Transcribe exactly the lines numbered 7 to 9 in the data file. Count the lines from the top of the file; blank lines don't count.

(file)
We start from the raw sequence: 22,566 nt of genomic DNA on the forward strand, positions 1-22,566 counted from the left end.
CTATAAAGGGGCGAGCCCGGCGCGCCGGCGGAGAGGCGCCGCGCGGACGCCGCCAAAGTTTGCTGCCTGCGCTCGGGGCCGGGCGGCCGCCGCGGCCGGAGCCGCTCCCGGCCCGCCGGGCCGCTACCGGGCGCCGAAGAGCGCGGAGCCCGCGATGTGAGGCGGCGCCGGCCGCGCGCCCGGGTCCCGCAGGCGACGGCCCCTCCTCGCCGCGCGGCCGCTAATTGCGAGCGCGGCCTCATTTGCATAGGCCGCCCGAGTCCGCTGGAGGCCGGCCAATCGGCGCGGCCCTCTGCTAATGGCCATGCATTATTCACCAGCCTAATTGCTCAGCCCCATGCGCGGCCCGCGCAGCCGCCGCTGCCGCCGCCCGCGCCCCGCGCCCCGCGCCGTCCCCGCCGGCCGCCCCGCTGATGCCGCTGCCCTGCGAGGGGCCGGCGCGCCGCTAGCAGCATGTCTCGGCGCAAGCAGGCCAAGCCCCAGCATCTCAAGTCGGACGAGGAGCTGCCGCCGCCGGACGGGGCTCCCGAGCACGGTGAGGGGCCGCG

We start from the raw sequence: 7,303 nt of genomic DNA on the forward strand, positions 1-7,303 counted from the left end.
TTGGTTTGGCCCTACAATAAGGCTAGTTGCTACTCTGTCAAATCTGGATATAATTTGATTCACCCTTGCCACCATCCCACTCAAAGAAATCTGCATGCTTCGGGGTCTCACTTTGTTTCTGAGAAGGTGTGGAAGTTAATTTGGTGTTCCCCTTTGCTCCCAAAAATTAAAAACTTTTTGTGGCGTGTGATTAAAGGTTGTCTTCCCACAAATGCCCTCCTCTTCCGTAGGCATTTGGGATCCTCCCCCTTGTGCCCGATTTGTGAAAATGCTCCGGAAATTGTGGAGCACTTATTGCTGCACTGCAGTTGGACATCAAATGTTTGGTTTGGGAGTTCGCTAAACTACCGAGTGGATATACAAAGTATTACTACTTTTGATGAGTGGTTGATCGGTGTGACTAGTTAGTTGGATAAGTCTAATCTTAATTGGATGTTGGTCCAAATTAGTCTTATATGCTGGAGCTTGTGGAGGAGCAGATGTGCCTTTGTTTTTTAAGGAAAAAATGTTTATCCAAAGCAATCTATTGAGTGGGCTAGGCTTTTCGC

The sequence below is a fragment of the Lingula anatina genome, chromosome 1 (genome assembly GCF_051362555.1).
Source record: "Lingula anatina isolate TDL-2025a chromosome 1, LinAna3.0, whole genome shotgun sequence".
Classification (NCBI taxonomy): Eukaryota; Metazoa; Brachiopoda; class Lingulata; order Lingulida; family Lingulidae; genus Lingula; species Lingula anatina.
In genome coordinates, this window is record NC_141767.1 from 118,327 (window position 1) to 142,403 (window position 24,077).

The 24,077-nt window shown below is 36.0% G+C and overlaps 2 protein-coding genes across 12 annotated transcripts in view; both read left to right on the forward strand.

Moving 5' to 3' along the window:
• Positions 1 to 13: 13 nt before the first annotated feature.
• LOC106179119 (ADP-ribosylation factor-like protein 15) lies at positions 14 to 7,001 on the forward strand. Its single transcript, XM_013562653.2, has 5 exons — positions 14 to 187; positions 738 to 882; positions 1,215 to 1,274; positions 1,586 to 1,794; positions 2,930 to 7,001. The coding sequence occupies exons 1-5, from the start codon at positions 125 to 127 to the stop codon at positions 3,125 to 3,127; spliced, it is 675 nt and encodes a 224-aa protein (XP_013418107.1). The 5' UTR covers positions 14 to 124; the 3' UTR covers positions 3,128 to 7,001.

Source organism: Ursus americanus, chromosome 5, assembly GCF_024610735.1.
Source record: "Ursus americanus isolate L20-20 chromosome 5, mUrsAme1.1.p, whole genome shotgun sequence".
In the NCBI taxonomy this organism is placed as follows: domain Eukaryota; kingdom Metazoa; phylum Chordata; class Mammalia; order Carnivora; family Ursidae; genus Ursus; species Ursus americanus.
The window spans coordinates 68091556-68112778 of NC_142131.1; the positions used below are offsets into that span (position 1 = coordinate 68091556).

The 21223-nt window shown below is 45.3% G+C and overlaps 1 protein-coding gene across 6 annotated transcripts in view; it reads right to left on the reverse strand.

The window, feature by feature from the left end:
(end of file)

Classification (NCBI taxonomy): Eukaryota; Metazoa; Brachiopoda; class Lingulata; order Lingulida; family Lingulidae; genus Lingula; species Lingula anatina.
In genome coordinates, this window is record NC_141767.1 from 118,327 (window position 1) to 142,403 (window position 24,077).

The 24,077-nt window shown below is 36.0% G+C and overlaps 2 protein-coding genes across 12 annotated transcripts in view; both read left to right on the forward strand.